Ministers will work with councils to roll out “nature networks” in every local authority with the aim to “provide connectivity between important places for biodiversity, deliver local priorities and contribute to strategic priorities at regional and national scales by 2030”.

The Scottish Government will also roll out a plan for invasive non-native species (INNS) “surveillance, prevention and control” and has committed to reducing the rate of known or potential INNS “by at least 50% by 2030 compared to 2020 level”.

Plans have also been drawn up for each health board in Scotland to “prioritise passive cooling measures over mechanical cooling wherever possible” and “develop and manage greenspace and other green infrastructure such as green roofs and rain gardens to mitigate flood and overheating risks”.

Read more: Analysis: Scotland is failing to back up climate pledges with progress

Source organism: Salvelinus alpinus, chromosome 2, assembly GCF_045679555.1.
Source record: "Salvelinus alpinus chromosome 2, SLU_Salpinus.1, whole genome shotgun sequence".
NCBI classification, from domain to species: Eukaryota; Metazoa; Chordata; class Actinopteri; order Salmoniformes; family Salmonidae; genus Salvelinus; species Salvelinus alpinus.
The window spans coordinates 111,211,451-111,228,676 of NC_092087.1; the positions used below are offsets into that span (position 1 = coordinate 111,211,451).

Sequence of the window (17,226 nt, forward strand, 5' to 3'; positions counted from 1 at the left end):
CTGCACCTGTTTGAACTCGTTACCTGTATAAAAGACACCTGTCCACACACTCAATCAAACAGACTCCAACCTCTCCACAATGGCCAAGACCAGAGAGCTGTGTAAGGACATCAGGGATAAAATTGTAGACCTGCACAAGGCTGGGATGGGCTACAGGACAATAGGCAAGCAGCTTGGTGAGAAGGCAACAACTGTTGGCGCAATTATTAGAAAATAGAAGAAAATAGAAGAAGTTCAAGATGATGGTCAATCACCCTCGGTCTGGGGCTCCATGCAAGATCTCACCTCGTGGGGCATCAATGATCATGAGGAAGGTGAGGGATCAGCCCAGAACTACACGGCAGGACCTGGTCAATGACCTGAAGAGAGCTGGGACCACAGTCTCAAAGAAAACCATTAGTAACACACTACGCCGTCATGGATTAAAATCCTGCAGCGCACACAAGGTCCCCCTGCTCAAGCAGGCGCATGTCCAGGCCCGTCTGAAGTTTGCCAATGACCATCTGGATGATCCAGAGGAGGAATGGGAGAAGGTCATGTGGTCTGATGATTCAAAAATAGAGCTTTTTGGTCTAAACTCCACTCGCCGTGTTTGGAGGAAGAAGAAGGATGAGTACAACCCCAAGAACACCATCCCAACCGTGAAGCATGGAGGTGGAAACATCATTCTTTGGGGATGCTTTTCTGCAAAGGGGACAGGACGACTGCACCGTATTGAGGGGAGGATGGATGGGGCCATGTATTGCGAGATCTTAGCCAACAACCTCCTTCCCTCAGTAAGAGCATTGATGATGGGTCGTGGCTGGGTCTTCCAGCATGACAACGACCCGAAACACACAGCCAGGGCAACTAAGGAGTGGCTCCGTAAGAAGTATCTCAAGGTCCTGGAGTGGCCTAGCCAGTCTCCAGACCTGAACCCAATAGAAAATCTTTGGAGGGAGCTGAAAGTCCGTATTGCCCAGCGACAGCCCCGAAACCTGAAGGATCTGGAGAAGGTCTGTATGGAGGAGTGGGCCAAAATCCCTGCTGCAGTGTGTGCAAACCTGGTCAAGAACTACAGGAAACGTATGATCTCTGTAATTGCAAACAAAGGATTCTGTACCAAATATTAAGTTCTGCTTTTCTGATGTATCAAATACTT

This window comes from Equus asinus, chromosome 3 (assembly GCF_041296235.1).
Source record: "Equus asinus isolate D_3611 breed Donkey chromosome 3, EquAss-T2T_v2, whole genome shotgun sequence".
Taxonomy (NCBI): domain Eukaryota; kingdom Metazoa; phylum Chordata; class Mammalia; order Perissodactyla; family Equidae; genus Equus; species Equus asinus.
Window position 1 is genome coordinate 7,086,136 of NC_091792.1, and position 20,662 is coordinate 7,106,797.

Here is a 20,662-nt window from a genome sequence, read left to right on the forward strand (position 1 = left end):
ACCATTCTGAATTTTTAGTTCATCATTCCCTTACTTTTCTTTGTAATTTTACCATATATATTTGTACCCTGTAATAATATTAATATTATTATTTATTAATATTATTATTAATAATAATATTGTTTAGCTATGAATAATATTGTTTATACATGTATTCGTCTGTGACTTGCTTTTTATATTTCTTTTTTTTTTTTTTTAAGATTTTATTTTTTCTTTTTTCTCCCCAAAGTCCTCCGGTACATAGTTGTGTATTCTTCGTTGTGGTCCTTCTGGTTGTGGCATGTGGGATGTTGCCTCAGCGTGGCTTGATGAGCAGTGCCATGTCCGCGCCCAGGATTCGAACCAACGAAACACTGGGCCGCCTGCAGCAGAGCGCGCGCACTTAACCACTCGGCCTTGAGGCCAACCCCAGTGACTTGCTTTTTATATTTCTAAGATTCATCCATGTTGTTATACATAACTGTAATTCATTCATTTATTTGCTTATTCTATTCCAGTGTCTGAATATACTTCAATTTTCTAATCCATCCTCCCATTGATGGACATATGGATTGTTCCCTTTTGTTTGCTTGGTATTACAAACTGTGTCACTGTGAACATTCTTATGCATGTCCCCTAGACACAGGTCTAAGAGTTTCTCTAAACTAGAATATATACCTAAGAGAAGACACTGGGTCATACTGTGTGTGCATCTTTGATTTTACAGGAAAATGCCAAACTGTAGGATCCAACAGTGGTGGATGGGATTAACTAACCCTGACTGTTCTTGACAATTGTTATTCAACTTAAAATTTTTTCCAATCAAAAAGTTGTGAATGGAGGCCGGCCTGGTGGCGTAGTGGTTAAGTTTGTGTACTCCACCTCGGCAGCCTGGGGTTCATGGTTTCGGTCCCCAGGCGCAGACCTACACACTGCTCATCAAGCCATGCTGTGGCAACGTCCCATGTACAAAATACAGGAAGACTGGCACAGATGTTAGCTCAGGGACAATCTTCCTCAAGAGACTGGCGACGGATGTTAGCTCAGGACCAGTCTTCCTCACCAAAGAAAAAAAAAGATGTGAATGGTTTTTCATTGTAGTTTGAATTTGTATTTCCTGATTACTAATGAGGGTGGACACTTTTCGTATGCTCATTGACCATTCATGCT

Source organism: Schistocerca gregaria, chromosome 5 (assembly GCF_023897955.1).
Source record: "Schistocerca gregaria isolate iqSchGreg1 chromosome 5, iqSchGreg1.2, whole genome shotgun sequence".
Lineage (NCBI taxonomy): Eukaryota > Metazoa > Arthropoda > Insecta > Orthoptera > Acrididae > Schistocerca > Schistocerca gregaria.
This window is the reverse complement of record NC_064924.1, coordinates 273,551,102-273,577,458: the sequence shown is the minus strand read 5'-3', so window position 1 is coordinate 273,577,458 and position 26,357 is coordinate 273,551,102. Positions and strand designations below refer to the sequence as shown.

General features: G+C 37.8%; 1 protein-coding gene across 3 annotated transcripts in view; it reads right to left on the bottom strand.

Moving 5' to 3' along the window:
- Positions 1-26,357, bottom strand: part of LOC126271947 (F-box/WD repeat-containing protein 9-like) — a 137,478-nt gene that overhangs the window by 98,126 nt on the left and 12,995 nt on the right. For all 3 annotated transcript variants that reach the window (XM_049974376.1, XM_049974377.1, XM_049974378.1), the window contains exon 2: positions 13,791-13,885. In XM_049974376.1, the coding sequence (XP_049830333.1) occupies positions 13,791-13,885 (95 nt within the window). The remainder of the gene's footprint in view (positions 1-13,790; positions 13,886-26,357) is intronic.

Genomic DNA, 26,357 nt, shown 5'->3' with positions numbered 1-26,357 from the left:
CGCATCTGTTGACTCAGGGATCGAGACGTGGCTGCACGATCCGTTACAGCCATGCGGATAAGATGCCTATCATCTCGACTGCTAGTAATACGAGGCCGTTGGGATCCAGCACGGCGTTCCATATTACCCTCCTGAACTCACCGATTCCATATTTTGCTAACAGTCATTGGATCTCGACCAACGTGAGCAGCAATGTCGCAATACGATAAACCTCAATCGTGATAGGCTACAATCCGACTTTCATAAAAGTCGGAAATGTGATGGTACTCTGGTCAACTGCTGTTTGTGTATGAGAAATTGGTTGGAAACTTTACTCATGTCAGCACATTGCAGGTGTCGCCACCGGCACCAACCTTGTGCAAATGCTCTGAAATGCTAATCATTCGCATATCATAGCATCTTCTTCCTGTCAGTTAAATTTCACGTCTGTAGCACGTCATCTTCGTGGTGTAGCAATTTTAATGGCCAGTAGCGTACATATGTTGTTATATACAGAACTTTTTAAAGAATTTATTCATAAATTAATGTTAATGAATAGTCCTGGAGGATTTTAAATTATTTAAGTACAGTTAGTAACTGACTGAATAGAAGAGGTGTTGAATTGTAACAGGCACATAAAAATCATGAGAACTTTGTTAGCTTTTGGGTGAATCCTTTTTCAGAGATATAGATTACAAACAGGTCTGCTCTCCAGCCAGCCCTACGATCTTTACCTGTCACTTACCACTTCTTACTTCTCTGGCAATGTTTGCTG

Transport Scotland will draw up a trunk road adaptation plan by next year and continue to “build network resilience to extreme weather and other climate risks”.

Ms McAllan said: “As we have seen in recent times Scotland is not immune from the impacts of climate change – 2023 was the hottest year on record and storms have battered the country this winter, impacting families, communities and businesses.

“As highlighted in the UK's Climate Change Committee’s latest assessment report, we are taking notable steps forward on adaptation policy, however planning and preparation is always better than response and recovery. The decisions we make today must stand the test of time.”

She added: “Businesses, public sector, the third sector, communities and individuals all stand to benefit from learning more about their exposure to climate change risks and – crucially – how they can respond and what support is available.

“Just like our work to reduce carbon emissions, adaptation action also needs to be grounded in fairness, equality and seizing economic opportunities. “I urge everyone to take part in the consultation so we can build a more climate-resilient Scotland for future generations.”